In many ways, we are little different from animals. We eat, we sleep, we fart. Like the more clever mammals, we use tools and work in groups. There are only a few qualities that set us apart from our nearest relatives. Perhaps the most unusual is our love of music.
Unlike other creatures, we like to dance and clap and sing along to the radio. Why? The answer has something to do with our unique capacity for language and our enduring appetite for a great story.
The human ear is exquisitely sensitive, but not like a dog’s or a cat’s. We’re not able to hear particularly distant sounds or tones that are especially high-pitched. But, we are highly attuned to changes in pitch and the repetition of sounds, particularly those that fall within the range of the human voice.
Our talent for finding patterns in sound enables us to identify words. Think of “Purple Haze” by Jimi Hendrix. The chorus is notoriously difficult to make out. Many people hear the actual lyric, “Excuse me while I kiss the sky,” as “Excuse me while I kiss this guy.” Still, some can tell the difference.
That we can understand Hendrix’s words is also why we can discern the shape of his iconic guitar line. Language and music are inextricably linked. Each is a way of organizing sound. A 2014 study of jazz musicians showed that having a conversation and playing an instrument lit up the same parts of the brain.
How does music give us pleasure? As we listen to music, we create expectations about what we hear. We expect a melody to stay within the key and on the beat. We expect a consistent tempo. Robert Zatorre, a neuroscientist who studies music, says that we make predictions based on music we have heard before.
Our brains “accumulate musical information over our lifetime, creating templates of the statistical regularities that are present in the music of our culture … When we listen to music, these brain networks actively create expectations based on our stored knowledge,” according to Zatorre.
Our ears perk up as music challenges and satisfies our expectations. As Robert Jourdain wrote in “Music, The Brain, And Ecstasy”, “the deepest pleasure in music comes from deviation from the expected: dissonances, syncopations, kinks in melodic contour, sudden booms, and silences. Isn’t this contradictory? Not if the deviations serve to set up even stronger resolution.”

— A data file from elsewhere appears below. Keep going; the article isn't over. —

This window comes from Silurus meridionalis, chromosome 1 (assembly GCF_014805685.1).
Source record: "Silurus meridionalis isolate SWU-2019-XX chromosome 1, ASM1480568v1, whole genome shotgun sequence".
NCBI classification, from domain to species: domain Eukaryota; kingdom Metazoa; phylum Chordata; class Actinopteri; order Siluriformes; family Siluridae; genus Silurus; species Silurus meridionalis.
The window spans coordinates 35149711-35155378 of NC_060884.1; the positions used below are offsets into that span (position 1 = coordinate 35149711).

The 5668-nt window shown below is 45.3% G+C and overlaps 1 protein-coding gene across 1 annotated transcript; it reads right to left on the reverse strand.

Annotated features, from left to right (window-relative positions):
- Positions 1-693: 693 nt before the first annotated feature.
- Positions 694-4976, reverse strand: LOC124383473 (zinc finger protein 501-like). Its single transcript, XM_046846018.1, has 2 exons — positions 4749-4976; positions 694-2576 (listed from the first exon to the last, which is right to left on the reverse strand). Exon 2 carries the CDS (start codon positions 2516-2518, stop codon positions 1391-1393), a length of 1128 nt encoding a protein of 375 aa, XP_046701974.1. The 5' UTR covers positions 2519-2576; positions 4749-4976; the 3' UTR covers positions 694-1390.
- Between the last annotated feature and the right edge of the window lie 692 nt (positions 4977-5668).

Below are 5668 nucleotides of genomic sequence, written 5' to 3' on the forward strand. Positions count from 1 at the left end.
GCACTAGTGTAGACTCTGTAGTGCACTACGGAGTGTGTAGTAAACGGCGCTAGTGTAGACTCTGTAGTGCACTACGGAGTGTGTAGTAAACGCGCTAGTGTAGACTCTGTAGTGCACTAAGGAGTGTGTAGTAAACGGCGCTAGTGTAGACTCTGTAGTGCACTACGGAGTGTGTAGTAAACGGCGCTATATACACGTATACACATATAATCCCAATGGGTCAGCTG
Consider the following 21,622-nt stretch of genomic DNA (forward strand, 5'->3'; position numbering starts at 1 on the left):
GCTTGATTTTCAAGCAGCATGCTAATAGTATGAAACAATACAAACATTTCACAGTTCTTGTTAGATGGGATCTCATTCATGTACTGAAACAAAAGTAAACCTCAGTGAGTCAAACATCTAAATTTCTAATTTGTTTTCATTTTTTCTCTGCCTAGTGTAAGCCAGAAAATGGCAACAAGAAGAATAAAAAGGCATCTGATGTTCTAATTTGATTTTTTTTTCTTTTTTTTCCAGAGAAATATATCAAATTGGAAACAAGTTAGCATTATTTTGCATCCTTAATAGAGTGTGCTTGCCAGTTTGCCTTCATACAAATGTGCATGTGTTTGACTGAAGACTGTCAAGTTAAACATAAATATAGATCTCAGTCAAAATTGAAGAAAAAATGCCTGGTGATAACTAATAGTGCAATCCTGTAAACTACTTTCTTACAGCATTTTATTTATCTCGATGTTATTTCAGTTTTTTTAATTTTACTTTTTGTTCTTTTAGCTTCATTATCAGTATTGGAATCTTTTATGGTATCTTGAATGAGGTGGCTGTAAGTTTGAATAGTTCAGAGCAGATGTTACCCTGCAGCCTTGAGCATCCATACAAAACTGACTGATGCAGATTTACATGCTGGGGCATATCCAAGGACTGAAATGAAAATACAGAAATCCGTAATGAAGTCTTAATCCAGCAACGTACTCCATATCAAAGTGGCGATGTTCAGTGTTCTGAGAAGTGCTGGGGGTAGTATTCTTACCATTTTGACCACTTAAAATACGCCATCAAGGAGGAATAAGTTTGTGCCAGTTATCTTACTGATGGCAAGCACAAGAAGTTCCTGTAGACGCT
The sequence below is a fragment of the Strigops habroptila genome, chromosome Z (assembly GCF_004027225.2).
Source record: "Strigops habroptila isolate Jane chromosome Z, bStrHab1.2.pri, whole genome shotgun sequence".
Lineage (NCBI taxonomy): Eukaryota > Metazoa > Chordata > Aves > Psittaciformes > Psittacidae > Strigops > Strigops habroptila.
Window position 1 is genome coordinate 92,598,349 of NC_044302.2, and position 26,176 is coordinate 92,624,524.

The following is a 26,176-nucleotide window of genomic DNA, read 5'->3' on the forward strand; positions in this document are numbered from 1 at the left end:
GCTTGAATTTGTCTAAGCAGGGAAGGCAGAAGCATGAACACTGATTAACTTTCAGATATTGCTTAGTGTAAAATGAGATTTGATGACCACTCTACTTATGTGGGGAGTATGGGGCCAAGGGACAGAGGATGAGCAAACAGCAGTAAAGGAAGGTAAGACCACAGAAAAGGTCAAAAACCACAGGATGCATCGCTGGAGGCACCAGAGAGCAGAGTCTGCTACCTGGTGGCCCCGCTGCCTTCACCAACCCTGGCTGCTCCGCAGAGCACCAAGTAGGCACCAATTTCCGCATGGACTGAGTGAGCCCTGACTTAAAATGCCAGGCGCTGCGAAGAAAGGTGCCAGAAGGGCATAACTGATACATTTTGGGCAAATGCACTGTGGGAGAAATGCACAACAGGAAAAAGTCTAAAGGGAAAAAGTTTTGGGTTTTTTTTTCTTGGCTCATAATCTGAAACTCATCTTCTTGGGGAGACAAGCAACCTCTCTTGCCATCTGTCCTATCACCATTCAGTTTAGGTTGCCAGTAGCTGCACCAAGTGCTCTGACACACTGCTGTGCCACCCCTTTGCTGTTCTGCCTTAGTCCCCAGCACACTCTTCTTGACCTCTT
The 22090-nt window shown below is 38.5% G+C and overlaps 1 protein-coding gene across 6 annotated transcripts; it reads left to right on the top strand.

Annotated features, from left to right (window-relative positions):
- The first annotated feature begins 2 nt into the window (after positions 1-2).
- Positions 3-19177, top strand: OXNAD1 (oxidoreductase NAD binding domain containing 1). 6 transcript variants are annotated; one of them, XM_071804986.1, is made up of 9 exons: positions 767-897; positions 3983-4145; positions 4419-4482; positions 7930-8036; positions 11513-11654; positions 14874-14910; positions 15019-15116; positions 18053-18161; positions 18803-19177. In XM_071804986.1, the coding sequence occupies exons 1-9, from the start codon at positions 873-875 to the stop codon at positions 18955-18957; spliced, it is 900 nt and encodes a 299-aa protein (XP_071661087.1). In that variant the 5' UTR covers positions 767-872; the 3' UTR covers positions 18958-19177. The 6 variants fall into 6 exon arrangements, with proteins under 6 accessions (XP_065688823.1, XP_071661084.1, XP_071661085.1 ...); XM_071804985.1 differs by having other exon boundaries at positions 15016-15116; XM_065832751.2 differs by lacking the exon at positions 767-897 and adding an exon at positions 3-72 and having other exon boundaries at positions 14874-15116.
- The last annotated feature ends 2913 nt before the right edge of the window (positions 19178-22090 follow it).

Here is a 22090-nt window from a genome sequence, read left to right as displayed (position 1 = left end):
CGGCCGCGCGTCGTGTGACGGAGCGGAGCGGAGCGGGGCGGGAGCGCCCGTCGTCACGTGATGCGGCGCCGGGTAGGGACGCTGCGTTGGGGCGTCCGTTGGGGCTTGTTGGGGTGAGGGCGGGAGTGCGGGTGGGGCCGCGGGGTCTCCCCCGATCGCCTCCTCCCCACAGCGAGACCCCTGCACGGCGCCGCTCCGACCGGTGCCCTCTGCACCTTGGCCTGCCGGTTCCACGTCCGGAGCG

Through rise and fall, tension and release, music conveys emotion, and emotion activates the brain’s reward system. A 2010 study showed that intensely emotional moments trigger the release of dopamine, a neurotransmitter associated with pleasure.
This process begins in anticipation of the emotional peak, as a wave of tension finally crests. Think of the ecstatic climax of “Liebestod” from Wagner’s opera, “Tristan and Isolde”. The brain serves up a shot of dopamine just before the violins deliver the work’s long-awaited resolution.
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Dopamine plays a critical role in our reward system. It can be stimulated—quite literally—by sex, drugs, and rock ’n’ roll. A 2013 study showed that people were willing to spend more money on music that activated the release of dopamine. That release was determined by how well the music challenged and satisfied their expectations.
Think of Adele’s “Hello“. It begins slow, quiet, and plodding, building tension as it crescendos toward an emotional peak. Adele belts out the first chorus (“Hello from the other side…”), delivering a dose of dopamine. She pulls her voice back during the second verse, but the song continues to build. Adele arrives at the final chorus accompanied by backup vocals and a driving drum beat. She belts her way to the final payoff.
The song—with its peaks and valleys, rising tension, and euphoric release—follows the contours of a great story. Musicians believe songwriting to be a lot like storytelling. There are characters, conflict, reversals, and resolution. A skilled songwriter can play with our expectations, arouse powerful emotions, and deliver a jolt of pleasure.
“In order for me to feel confident with one of my songs, it has to really move me,” Adele told the New York Times. “That’s how I know that I’ve written a good song for myself.”
Artwork by CHLOE INSALL-JONES